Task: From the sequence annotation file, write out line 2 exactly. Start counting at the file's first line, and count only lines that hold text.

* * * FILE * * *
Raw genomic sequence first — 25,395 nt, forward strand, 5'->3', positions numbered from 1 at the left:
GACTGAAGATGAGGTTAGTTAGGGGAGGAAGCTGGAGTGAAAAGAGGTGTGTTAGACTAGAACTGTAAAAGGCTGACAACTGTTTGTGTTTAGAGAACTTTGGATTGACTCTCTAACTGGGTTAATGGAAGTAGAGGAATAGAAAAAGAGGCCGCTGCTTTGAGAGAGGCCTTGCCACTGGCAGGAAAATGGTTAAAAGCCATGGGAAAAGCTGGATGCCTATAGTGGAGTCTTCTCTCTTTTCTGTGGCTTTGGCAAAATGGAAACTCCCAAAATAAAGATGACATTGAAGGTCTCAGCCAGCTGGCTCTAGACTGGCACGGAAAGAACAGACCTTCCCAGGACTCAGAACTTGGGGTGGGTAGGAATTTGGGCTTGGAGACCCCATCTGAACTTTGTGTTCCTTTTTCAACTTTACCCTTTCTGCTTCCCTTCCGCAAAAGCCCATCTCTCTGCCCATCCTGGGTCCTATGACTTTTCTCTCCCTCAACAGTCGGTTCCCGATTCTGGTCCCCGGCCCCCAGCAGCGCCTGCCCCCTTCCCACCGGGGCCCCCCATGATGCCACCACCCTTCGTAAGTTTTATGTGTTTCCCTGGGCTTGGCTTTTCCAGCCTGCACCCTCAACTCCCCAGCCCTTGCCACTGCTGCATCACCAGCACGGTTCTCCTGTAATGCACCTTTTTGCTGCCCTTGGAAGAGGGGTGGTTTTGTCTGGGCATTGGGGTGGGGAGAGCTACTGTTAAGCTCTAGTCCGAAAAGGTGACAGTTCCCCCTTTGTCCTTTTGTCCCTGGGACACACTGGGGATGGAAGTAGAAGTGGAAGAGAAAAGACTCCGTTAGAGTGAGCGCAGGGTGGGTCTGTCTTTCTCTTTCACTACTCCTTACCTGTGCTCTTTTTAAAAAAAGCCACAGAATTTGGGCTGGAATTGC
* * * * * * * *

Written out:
GACTGAAGATGAGGTTAGTTAGGGGAGGAAGCTGGAGTGAAAAGAGGTGTGTTAGACTAGAACTGTAAAAGGCTGACAACTGTTTGTGTTTAGAGAACTTTGGATTGACTCTCTAACTGGGTTAATGGAAGTAGAGGAATAGAAAAAGAGGCCGCTGCTTTGAGAGAGGCCTTGCCACTGGCAGGAAAATGGTTAAAAGCCATGGGAAAAGCTGGATGCCTATAGTGGAGTCTTCTCTCTTTTCTGTGGCTTTGGCAAAATGGAAACTCCCAAAATAAAGATGACATTGAAGGTCTCAGCCAGCTGGCTCTAGACTGGCACGGAAAGAACAGACCTTCCCAGGACTCAGAACTTGGGGTGGGTAGGAATTTGGGCTTGGAGACCCCATCTGAACTTTGTGTTCCTTTTTCAACTTTACCCTTTCTGCTTCCCTTCCGCAAAAGCCCATCTCTCTGCCCATCCTGGGTCCTATGACTTTTCTCTCCCTCAACAGTCGGTTCCCGATTCTGGTCCCCGGCCCCCAGCAGCGCCTGCCCCCTTCCCACCGGGGCCCCCCATGATGCCACCACCCTTCGTAAGTTTTATGTGTTTCCCTGGGCTTGGCTTTTCCAGCCTGCACCCTCAACTCCCCAGCCCTTGCCACTGCTGCATCACCAGCACGGTTCTCCTGTAATGCACCTTTTTGCTGCCCTTGGAAGAGGGGTGGTTTTGTCTGGGCATTGGGGTGGGGAGAGCTACTGTTAAGCTCTAGTCCGAAAAGGTGACAGTTCCCCCTTTGTCCTTTTGTCCCTGGGACACACTGGGGATGGAAGTAGAAGTGGAAGAGAAAAGACTCCGTTAGAGTGAGCGCAGGGTGGGTCTGTCTTTCTCTTTCACTACTCCTTACCTGTGCTCTTTTTAAAAAAAGCCACAGAATTTGGGCTGGAATTGC